(340aj) Developing Tunable Solid Acid Catalysts

Authors: 
Wolek, A. - Presenter, Northwestern University
Notestein, J., Northwestern University
Research Interests

Solid acid catalysts are critical components in the production of fine chemicals like fragrances and pharmaceuticals. Compared to the liquid acids traditionally used in these processes (i.e. AlCl­3, H2SO4­), solid acids provide benefits such increased handling safety, reduced corrosiveness, and the ability to be run neat without solvent, which can enhance reaction kinetics and reduce chemical waste generation. Additionally, subsequent separation processes are greatly simplified with a solid catalyst, reducing the overall process’s CAPEX. However, significant effort is required to tune the distribution, strength, and density of acid sites in solid acid materials to optimize their performance for specific applications.

My research focuses on studying the acidity of mixed metal oxide materials, such that they can be better engineered for individual applications. “Overcoated” mixed metal oxide materials were synthesized by stoichiometrically-limited sol-gel deposition of tetraethyl orthosilicate onto Al2O3, TiO2, Nb2O5, and ZrO2 nanopowders and activated by calcination in air. Pyridine diffuse reflectance infrared spectroscopy (DRIFTS) and trimethylphosphine oxide (TMPO) 31P MAS NMR experiments were conducted to study the acidic properties of the catalysts as a function of the deposited SiO2 loading. DRIFTS experiments indicate that SiO2 deposition generates Brønsted acid sites in all materials, which are likely pseudo-bridging type silanol groups whose acidity is enhanced by the Lewis acidic metal oxide support. TMPO 31P MAS NMR experiments rank the composite catalysts’ acidity in the order: SiO2/Al2O3 > SiO2/Nb2O5 > SiO2/TiO2 > SiO2/ZrO2.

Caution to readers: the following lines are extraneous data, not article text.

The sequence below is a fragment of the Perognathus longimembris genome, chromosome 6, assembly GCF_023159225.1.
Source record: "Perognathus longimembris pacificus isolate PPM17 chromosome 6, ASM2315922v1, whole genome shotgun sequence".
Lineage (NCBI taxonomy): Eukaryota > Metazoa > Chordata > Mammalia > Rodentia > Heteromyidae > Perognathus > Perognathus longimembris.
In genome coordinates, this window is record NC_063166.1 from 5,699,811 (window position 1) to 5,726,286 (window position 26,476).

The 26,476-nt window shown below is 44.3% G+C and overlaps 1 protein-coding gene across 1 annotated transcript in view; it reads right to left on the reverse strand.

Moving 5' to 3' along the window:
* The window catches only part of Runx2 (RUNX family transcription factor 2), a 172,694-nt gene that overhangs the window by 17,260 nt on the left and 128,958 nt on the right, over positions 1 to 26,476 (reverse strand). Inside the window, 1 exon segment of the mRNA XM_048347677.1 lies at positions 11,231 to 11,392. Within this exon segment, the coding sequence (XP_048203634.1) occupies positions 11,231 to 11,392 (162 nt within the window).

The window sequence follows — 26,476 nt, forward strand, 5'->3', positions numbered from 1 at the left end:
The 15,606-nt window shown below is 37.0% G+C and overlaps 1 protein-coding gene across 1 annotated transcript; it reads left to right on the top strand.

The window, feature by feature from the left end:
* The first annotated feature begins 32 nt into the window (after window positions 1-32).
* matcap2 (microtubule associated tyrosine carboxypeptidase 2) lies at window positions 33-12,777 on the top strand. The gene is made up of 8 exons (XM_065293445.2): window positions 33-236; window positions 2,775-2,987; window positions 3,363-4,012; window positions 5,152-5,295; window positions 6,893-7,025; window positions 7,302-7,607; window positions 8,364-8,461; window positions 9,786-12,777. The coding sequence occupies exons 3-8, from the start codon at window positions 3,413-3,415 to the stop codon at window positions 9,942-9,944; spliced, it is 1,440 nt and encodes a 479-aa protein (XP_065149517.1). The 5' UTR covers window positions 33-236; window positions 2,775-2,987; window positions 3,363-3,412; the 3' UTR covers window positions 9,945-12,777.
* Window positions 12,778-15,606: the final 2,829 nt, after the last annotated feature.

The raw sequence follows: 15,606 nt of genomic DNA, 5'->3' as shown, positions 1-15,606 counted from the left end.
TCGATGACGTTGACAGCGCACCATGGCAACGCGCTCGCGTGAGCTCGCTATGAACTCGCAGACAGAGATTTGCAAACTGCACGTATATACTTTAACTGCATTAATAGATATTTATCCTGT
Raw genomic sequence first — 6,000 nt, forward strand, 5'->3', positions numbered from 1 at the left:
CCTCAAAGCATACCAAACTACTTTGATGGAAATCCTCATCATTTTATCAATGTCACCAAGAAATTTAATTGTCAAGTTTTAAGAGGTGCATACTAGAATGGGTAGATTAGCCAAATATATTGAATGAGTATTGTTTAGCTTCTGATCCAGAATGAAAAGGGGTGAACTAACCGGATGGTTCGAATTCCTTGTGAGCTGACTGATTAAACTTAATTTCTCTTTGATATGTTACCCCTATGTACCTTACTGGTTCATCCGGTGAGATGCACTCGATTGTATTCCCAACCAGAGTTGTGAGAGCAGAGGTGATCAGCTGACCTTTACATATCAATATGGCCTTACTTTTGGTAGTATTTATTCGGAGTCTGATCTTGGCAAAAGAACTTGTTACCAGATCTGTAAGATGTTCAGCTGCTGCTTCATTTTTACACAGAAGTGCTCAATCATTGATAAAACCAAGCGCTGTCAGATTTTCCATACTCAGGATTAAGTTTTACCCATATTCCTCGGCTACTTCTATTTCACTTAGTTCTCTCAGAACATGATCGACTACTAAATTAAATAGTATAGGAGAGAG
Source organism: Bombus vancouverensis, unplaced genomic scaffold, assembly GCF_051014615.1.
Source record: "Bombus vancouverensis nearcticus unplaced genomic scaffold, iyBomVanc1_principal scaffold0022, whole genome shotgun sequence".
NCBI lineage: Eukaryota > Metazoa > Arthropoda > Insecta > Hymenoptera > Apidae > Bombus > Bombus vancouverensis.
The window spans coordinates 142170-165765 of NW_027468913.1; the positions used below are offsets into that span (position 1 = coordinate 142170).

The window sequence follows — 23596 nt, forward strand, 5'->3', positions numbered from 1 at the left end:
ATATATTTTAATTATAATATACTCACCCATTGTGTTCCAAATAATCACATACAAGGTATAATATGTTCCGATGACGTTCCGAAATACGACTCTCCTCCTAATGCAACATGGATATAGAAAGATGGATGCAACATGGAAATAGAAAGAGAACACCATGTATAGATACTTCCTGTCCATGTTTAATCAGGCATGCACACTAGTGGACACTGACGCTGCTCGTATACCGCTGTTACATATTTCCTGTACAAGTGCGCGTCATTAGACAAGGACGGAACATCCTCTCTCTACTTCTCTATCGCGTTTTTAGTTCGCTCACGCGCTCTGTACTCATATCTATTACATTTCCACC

Catalyst performance was evaluated in liquid-phase tetrahydropyranylation, which is a useful reaction for reversibly protecting alcohol, phenol, and acetal functionalities. As shown in Figure 1, the initial activity of the overcoated catalysts rapidly increases with SiO2 deposition. Since no conversion is observed over the uncoated, Lewis acidic metal oxides, this increase in activity is attributed to the generation of Brønsted sites in the overcoated materials. The differences in activity observed between the series of the materials strongly correlates with their maximum acid strength as determined by 31P NMR. Together, these trends indicate the activity of these materials can be optimized through careful selection of the SiO2 loading and the metal oxide core. In conclusion, we have shown that the deposition of SiO2 onto Lewis acidic metal oxides generates Brønsted sites at the constructed SiO2 – MOx interface. Additionally, the strength and density of Brønsted sites in the composite materials can be independently tuned through synthesis, making these materials promising catalysts for specialty applications.

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